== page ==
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Nature Research, Nature Genetics, 12(54), p. 1786-1794, 2022

DOI: 10.1038/s41588-022-01208-7



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Exome sequencing identifies rare damaging variants in ATP8B4 and ABCA1 as risk factors for Alzheimer’s disease

Journal article published in 2022 by Henne Holstege ORCID, Marc Hulsman ORCID, Camille Charbonnier, Benjamin Grenier-Boley, Olivier Quenez ORCID, Detelina Grozeva ORCID, Jeroen G. J. van Rooij, Rebecca Sims ORCID, Shahzad Ahmad ORCID, Najaf Amin ORCID, Penny J. Norsworthy ORCID, Oriol Dols-Icardo ORCID, Holger Hummerich, Amit Kawalia, Philippe Amouyel ORCID and other authors.
This paper was not found in any repository, but could be made available legally by the author.
This paper was not found in any repository, but could be made available legally by the author.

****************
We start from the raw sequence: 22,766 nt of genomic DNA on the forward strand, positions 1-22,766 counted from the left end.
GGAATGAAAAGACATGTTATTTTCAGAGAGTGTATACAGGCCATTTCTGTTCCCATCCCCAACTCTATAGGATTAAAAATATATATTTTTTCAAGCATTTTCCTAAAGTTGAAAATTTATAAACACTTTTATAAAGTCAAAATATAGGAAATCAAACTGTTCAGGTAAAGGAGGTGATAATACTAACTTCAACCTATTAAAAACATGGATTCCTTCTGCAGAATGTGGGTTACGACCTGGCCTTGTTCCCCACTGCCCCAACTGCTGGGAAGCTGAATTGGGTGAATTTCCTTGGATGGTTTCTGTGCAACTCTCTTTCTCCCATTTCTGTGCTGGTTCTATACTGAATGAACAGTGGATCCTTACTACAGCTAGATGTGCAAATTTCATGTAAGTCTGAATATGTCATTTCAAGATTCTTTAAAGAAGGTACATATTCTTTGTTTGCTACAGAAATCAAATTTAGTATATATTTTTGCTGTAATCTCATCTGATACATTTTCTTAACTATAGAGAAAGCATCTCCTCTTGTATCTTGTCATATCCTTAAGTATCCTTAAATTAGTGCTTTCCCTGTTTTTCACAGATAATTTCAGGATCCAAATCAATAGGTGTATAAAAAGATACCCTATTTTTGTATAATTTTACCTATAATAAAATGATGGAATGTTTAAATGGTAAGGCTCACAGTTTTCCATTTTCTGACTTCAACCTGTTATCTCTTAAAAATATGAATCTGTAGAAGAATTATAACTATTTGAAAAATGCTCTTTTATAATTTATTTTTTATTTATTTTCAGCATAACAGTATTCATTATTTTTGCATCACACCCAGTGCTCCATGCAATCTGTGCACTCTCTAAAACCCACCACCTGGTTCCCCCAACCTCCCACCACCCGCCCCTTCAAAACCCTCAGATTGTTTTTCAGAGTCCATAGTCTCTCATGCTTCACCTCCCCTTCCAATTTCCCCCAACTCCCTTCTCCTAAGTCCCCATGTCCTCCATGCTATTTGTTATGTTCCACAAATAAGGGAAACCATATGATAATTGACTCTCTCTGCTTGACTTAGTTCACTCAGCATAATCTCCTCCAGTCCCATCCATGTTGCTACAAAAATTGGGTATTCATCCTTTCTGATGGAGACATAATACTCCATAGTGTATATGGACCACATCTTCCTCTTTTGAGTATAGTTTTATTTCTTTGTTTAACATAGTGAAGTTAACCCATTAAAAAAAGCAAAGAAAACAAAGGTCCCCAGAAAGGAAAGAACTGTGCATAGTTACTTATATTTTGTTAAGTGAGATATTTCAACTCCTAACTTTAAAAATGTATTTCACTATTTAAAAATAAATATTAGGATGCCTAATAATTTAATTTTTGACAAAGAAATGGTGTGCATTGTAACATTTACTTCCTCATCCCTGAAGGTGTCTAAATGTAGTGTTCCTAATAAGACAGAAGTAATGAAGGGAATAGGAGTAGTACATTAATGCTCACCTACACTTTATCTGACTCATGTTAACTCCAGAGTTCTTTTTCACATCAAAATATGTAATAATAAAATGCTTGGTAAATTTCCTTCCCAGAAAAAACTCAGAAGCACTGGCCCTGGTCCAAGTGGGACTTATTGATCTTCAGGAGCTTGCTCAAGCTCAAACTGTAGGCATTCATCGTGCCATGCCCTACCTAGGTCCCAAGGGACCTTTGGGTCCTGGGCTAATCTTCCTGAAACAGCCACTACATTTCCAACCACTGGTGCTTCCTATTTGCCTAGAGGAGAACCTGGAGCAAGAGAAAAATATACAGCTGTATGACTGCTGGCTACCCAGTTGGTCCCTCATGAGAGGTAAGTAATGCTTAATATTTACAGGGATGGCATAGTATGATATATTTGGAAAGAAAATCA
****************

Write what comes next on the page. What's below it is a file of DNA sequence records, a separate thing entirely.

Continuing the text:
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AbstractAlzheimer’s disease (AD), the leading cause of dementia, has an estimated heritability of approximately 70%1. The genetic component of AD has been mainly assessed using genome-wide association studies, which do not capture the risk contributed by rare variants2. Here, we compared the gene-based burden of rare damaging variants in exome sequencing data from 32,558 individuals—16,036 AD cases and 16,522 controls. Next to variants in TREM2, SORL1 and ABCA7, we observed a significant association of rare, predicted damaging variants in ATP8B4 and ABCA1 with AD risk, and a suggestive signal in ADAM10. Additionally, the rare-variant burden in RIN3, CLU, ZCWPW1 and ACE highlighted these genes as potential drivers of respective AD-genome-wide association study loci. Variants associated with the strongest effect on AD risk, in particular loss-of-function variants, are enriched in early-onset AD cases. Our results provide additional evidence for a major role for amyloid-β precursor protein processing, amyloid-β aggregation, lipid metabolism and microglial function in AD.